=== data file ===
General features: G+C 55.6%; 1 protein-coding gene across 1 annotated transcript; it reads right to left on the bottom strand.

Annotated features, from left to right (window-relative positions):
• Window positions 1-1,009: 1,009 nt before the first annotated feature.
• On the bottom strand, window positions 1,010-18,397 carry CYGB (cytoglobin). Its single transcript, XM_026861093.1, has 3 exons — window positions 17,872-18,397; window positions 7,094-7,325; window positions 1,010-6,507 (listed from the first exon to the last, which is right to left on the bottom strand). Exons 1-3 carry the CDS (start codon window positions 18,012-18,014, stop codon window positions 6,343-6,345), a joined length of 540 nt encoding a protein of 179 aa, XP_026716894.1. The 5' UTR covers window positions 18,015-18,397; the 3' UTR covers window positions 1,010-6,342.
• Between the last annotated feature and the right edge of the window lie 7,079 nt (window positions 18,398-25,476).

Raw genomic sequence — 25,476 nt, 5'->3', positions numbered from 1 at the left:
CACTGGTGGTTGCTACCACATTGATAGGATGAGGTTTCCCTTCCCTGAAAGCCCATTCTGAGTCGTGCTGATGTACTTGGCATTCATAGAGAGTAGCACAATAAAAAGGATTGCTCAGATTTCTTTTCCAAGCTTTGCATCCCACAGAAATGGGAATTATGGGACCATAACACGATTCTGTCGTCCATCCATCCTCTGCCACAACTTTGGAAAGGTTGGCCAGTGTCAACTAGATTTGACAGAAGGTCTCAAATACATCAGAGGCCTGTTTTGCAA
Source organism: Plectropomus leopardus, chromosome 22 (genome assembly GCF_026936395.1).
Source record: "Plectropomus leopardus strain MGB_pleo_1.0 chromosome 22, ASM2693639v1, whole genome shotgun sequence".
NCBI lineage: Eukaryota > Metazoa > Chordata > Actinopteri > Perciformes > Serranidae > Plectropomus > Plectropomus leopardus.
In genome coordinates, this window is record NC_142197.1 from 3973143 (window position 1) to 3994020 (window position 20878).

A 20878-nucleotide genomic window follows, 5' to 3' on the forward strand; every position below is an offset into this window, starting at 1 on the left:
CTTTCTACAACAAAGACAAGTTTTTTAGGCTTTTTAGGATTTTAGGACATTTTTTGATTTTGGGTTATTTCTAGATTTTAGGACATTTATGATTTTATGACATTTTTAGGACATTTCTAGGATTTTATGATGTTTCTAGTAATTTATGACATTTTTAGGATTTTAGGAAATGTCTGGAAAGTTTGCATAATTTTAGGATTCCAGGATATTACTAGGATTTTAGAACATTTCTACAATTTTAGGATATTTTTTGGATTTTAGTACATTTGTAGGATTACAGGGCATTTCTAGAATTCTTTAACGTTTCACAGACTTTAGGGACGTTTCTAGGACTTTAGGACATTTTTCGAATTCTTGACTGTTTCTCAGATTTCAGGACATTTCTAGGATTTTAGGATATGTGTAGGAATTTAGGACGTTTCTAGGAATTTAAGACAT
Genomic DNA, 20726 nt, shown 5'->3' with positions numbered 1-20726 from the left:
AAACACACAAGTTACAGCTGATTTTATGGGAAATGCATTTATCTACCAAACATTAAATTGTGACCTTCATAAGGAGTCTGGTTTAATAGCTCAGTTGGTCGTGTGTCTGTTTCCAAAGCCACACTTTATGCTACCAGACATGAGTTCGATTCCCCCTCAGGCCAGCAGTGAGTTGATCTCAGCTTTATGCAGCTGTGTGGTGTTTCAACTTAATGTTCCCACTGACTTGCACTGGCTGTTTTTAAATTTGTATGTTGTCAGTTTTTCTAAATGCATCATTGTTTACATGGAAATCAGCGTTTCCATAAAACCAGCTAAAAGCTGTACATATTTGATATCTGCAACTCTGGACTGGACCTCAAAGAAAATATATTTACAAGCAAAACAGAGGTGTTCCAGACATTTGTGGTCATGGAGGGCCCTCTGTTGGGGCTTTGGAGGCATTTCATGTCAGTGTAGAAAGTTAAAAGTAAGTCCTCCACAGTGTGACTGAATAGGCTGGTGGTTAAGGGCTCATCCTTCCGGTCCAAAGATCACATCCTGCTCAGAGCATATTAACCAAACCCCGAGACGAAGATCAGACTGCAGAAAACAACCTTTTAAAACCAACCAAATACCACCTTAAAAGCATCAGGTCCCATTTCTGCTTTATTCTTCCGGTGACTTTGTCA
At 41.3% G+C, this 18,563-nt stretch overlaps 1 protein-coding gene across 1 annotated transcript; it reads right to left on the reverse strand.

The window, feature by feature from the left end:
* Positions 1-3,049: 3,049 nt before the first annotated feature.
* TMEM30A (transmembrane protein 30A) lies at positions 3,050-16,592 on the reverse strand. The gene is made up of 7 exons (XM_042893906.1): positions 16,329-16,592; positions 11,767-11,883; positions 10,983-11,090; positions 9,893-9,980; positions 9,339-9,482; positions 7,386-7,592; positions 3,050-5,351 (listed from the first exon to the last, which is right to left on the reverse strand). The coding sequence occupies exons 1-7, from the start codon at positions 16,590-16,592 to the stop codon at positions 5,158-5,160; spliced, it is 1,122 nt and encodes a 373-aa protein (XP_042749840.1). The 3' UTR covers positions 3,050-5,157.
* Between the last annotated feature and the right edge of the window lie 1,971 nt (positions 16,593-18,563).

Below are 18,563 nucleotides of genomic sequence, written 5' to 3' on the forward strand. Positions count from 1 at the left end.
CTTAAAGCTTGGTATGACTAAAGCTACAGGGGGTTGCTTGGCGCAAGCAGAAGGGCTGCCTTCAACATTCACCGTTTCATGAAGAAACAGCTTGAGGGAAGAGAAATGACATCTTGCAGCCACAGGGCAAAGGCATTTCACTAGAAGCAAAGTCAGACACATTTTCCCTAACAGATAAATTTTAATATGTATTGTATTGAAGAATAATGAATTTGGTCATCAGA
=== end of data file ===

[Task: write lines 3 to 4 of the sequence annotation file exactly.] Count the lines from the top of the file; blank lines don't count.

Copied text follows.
• Window positions 1-1,009: 1,009 nt before the first annotated feature.
• On the bottom strand, window positions 1,010-18,397 carry CYGB (cytoglobin). Its single transcript, XM_026861093.1, has 3 exons — window positions 17,872-18,397; window positions 7,094-7,325; window positions 1,010-6,507 (listed from the first exon to the last, which is right to left on the bottom strand). Exons 1-3 carry the CDS (start codon window positions 18,012-18,014, stop codon window positions 6,343-6,345), a joined length of 540 nt encoding a protein of 179 aa, XP_026716894.1. The 5' UTR covers window positions 18,015-18,397; the 3' UTR covers window positions 1,010-6,342.